Campaign 2010

Dec 10, 2013

New Poll: Congressman Coffman Stands Against Majority of Colorado and Opposes Raising Minimum Wage

Even as new survey data shows that a majority of Colorado voters support raising the minimum wage, Congressman Coffman stands against middle class families and refuses to raise the minimum wage. PPP reported in its new Colorado survey that 56 percent of Colorado voters want to raise the minimum wage to $10. While Coffman has voted against increasing the minimum wage, he repeatedly protected tax breaks for the ultra wealthy and companies that ship jobs overseas.

“Congressman Coffman opposed the minimum wage and then he voted against equal pay for Colorado’s women,” said Brandon Lorenz of the Democratic Congressional Campaign Committee “No matter how you look at it, Congressman Coffman has made it clear he is only standing against the economic security of Colorado’s middle class families.”


Congressman Coffman Voted Against Minimum Wage Increase. In March 2013, Coffman voted against a measure to increase the minimum wage from $7.25 to $10.10 per hour over three years. Upon enactment, the measure would have increased the federal minimum wage from $7.25 to $8.20 within three months. A year from this date, the federal minimum wage would increase from $8.20 to $9.15. A year from this date, the federal minimum wage would increase to $10.10. The measure failed, 184-233. [HR 803, Vote #74, 3/15/13]

  • Economic Policy Institute: Raising the Minimum Wage Would Benefit as Many as 30 Million Americans, Generate 140,000 New Jobs. According to the Economic Policy Institute, “Increasing the federal minimum wage to $10.10 by July 1, 2015, would raise the wages of about 30 million workers, who would receive over $51 billion in additional wages over the phase-in period. […]Across the phase-in period of the minimum-wage increase, GDP would increase by roughly $32.6 billion, resulting in the creation of approximately 140,000 net new jobs (and 284,000 job years) over that period.” [Economic Policy Institute, 3/13/13]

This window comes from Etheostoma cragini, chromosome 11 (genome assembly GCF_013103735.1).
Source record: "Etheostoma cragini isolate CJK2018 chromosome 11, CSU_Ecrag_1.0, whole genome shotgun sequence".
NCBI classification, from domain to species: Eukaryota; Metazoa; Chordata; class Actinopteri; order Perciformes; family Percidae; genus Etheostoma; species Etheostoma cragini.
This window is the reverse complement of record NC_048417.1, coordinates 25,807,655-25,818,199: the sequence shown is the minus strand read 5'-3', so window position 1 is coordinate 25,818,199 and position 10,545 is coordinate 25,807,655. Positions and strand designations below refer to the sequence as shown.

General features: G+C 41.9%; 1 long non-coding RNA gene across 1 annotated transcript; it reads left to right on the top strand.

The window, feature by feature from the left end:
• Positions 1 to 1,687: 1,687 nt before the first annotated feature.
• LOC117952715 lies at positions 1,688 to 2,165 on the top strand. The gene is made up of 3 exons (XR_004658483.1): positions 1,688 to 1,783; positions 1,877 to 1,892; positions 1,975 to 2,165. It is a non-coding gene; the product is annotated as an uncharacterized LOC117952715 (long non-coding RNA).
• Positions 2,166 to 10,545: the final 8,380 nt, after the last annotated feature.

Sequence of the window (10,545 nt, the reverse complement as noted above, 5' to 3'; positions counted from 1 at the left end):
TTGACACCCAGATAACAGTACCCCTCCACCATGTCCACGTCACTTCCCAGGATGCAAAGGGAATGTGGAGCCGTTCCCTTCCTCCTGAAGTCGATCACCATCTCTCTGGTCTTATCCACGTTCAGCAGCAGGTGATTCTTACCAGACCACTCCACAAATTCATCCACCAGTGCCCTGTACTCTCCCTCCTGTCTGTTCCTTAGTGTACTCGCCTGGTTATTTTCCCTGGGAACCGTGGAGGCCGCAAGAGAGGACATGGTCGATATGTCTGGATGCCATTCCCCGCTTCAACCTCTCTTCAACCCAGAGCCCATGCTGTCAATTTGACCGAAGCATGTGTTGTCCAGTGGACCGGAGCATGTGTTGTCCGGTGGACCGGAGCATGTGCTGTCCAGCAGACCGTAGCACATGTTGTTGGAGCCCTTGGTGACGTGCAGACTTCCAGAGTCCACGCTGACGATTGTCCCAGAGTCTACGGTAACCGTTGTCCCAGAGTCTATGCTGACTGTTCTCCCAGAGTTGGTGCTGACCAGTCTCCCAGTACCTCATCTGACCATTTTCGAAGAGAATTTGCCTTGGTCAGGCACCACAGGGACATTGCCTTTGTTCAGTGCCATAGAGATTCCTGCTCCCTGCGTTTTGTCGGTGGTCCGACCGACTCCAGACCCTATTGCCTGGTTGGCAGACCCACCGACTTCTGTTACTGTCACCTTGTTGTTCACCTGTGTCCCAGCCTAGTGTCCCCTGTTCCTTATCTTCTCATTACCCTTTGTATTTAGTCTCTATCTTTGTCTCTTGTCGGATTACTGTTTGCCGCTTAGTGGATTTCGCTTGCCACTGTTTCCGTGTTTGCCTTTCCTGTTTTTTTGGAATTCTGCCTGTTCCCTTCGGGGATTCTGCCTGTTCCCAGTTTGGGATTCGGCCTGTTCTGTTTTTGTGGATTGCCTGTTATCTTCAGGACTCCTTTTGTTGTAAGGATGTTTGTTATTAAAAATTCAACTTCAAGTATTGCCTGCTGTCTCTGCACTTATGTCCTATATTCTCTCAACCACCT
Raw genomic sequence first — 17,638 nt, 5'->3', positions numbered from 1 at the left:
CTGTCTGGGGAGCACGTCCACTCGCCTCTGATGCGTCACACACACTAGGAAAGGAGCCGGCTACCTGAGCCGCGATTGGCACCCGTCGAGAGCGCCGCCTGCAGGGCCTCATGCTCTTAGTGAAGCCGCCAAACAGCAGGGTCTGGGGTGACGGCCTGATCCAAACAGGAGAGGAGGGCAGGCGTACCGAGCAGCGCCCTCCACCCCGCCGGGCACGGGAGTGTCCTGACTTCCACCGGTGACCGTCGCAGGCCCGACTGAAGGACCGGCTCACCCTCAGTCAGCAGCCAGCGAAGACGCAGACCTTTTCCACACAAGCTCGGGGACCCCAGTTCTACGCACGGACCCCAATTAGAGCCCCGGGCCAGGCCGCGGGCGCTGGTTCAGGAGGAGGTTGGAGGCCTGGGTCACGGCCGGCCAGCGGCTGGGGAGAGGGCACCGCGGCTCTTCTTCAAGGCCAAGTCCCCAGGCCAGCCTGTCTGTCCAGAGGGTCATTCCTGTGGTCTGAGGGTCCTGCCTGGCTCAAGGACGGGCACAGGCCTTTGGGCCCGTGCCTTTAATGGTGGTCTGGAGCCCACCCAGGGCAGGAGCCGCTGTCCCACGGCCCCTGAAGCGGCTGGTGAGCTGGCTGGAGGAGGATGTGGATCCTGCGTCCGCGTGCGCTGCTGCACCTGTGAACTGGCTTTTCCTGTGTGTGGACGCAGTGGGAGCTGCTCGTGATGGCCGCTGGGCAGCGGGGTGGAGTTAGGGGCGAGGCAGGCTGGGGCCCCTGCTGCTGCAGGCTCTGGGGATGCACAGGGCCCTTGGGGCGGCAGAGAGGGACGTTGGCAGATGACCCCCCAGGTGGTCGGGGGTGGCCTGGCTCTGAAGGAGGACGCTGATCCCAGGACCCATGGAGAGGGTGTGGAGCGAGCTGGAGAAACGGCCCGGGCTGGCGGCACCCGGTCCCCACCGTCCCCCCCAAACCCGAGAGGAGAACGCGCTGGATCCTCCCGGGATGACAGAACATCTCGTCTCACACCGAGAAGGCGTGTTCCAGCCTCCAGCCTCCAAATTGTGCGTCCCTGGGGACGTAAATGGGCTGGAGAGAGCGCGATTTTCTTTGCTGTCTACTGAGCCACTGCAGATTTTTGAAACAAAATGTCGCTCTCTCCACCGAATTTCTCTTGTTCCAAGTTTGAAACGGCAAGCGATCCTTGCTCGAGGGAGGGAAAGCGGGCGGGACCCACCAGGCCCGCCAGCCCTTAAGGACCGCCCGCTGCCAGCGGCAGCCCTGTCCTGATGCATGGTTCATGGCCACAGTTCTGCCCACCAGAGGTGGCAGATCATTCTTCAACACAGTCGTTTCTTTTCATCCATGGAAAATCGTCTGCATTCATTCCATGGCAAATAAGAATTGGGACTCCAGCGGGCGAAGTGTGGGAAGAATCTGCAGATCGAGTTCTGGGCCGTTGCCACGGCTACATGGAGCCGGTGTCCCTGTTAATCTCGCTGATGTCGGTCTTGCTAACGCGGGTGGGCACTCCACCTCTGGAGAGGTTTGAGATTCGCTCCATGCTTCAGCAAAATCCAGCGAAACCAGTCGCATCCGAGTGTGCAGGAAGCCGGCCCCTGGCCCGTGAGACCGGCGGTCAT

Congressman Coffman Voted Against Considering the Paycheck Fairness Act. In 2013, Congressman Coffman voted against considering the Paycheck Fairness Act. The previous question was ordered so the bill was not considered. The Huffington Post reported: “Recent Census Bureau data shows that full-time working women make 77 cents for every dollar men make per year. The Paycheck Fairness Act, which DeLauro has introduced in eight consecutive Congresses, would expand the Equal Pay Act to close certain loopholes and allow employees to share salary information with their coworkers. It would also require employers to show that pay disparities between their male and female employees are related to job performance, not gender.” [H Res 198, Vote #132, 5/07/13; Huffington Post, 4/11/13]

Congressman Coffman Opposed the Lilly Ledbetter Fair Pay Act: In 2009, Coffman voted against the Lilly Ledbetter Fair Pay Act. The Senate measure was nearly identical to some provisions in the House passed version HR 11. The final bill allowed employees to sue employers for wage discrimination within 180 days of their last paycheck affected by the alleged discrimination. The measure was designed to overturn a 2007 Supreme Court decision (Ledbetter v. Goodyear Tire and Rubber Co.) that ruled a worker could not bring a wage discrimination suit more than 180 days after the initial discriminatory act. The bill passed 250-177. [S 181, Vote #37, 1/27/09]